Conclusion

This report aimed to provide a basic profile of federally-sentenced Canadian women whose most serious offence was a drug offence. Sizeable differences were found in comparing drug offenders to non-drug offenders as well as among drug offenders, according to the type of drug offence. Indeed, one type of drug offender, those whose most serious offence was importation or exportation, was conspicuous in its differences from both the remaining drug offenders (traffickers) and non-drug offenders. In this sample, women whose most serious conviction was importation or exportation stood out as representing a lower level of risk, having lower assessed levels of need, and having less problematic histories and needs in the areas of substance abuse.

Results are important for those who are involved in the development of programs for women offenders. With awareness of the differences between and among groups of women comes the possibility of tailoring programs and other correctional interventions, thereby potentially increasing their ability to promote change. For instance, the present findings suggest that women convicted for importation may benefit in only a limited fashion from participation in substance abuse programming. Indeed, to be assigned to substance abuse treatment, it is expected that women reach threshold levels on measures of alcohol and / or drug dependency; in practice, however, this requirement is sometimes disregarded based on caseworkers’ clinical impressions. These results therefore underscore that as defined in policy, women convicted for importation who do not meet these thresholds are likely best excluded from substance abuse treatment. Given findings among male offenders that drug importation is often undertaken as a means of making money (Adler, 1993), such women may be better served by participation in either programs focused on changing their pro-criminal attitudes or education and employability programs, with the ultimate goal of helping women earn better wages legitimately.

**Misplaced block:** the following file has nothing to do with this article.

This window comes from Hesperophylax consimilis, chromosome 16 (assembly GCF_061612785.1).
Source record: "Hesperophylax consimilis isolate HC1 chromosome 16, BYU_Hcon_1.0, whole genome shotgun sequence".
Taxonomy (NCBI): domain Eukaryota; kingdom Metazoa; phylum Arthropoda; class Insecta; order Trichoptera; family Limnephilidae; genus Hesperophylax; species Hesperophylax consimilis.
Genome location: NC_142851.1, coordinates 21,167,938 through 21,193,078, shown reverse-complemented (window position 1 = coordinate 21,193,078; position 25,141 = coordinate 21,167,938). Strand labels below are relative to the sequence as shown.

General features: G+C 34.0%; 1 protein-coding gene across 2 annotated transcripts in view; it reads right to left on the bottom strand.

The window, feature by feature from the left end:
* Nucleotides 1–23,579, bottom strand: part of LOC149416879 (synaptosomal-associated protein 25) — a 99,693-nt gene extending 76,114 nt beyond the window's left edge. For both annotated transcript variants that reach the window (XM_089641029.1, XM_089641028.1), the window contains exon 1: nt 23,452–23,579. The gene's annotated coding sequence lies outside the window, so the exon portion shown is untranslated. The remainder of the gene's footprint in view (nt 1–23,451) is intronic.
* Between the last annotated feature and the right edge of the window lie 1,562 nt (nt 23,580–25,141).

References

Adler, P.A (1993). Wheeling and dealing: An ethnography of an upper-level drug dealing and smuggling community (2nd ed.). New York: Columbia University Press.

Caulkins, J.P., Johnson, B.D., Taylor, A., & Taylor, I. (1999). What drug dealers tell us about their costs of doing business. Journal of Drug Issues, 29, 323-340.

Correctional Service of Canada, Research Branch (2008). [The changing federal offender population yearly snapshot data].Unpublished raw data.

Correctional Service Canada, Research and Statistics Branch (1989). The Statistical Information on Recidivism scale. Brief B-01. Ottawa, ON: Author.